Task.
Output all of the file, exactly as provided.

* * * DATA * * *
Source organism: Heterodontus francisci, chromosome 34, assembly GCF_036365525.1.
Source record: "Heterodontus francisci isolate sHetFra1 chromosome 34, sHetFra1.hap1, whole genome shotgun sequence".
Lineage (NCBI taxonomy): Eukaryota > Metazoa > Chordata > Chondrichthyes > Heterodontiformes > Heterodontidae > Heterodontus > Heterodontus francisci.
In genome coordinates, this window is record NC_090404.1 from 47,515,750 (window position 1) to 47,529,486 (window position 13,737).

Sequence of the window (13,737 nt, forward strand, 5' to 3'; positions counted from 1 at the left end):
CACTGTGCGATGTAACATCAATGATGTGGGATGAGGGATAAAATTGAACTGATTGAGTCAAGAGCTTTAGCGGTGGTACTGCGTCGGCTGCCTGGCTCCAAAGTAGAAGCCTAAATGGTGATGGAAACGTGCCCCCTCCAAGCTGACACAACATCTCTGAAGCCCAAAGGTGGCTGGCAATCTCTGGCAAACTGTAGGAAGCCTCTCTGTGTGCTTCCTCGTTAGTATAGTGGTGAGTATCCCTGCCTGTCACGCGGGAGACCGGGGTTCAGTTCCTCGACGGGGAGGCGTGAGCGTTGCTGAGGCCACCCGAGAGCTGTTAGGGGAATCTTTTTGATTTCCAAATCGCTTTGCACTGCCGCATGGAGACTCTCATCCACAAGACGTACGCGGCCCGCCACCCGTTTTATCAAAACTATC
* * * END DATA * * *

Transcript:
Source organism: Heterodontus francisci, chromosome 34, assembly GCF_036365525.1.
Source record: "Heterodontus francisci isolate sHetFra1 chromosome 34, sHetFra1.hap1, whole genome shotgun sequence".
Lineage (NCBI taxonomy): Eukaryota > Metazoa > Chordata > Chondrichthyes > Heterodontiformes > Heterodontidae > Heterodontus > Heterodontus francisci.
In genome coordinates, this window is record NC_090404.1 from 47,515,750 (window position 1) to 47,529,486 (window position 13,737).

Sequence of the window (13,737 nt, forward strand, 5' to 3'; positions counted from 1 at the left end):
CACTGTGCGATGTAACATCAATGATGTGGGATGAGGGATAAAATTGAACTGATTGAGTCAAGAGCTTTAGCGGTGGTACTGCGTCGGCTGCCTGGCTCCAAAGTAGAAGCCTAAATGGTGATGGAAACGTGCCCCCTCCAAGCTGACACAACATCTCTGAAGCCCAAAGGTGGCTGGCAATCTCTGGCAAACTGTAGGAAGCCTCTCTGTGTGCTTCCTCGTTAGTATAGTGGTGAGTATCCCTGCCTGTCACGCGGGAGACCGGGGTTCAGTTCCTCGACGGGGAGGCGTGAGCGTTGCTGAGGCCACCCGAGAGCTGTTAGGGGAATCTTTTTGATTTCCAAATCGCTTTGCACTGCCGCATGGAGACTCTCATCCACAAGACGTACGCGGCCCGCCACCCGTTTTATCAAAACTATC